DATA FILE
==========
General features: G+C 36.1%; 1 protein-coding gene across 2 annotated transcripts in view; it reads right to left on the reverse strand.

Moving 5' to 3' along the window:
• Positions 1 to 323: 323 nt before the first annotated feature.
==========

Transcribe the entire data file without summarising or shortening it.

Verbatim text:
General features: G+C 36.1%; 1 protein-coding gene across 2 annotated transcripts in view; it reads right to left on the reverse strand.

Moving 5' to 3' along the window:
• Positions 1 to 323: 323 nt before the first annotated feature.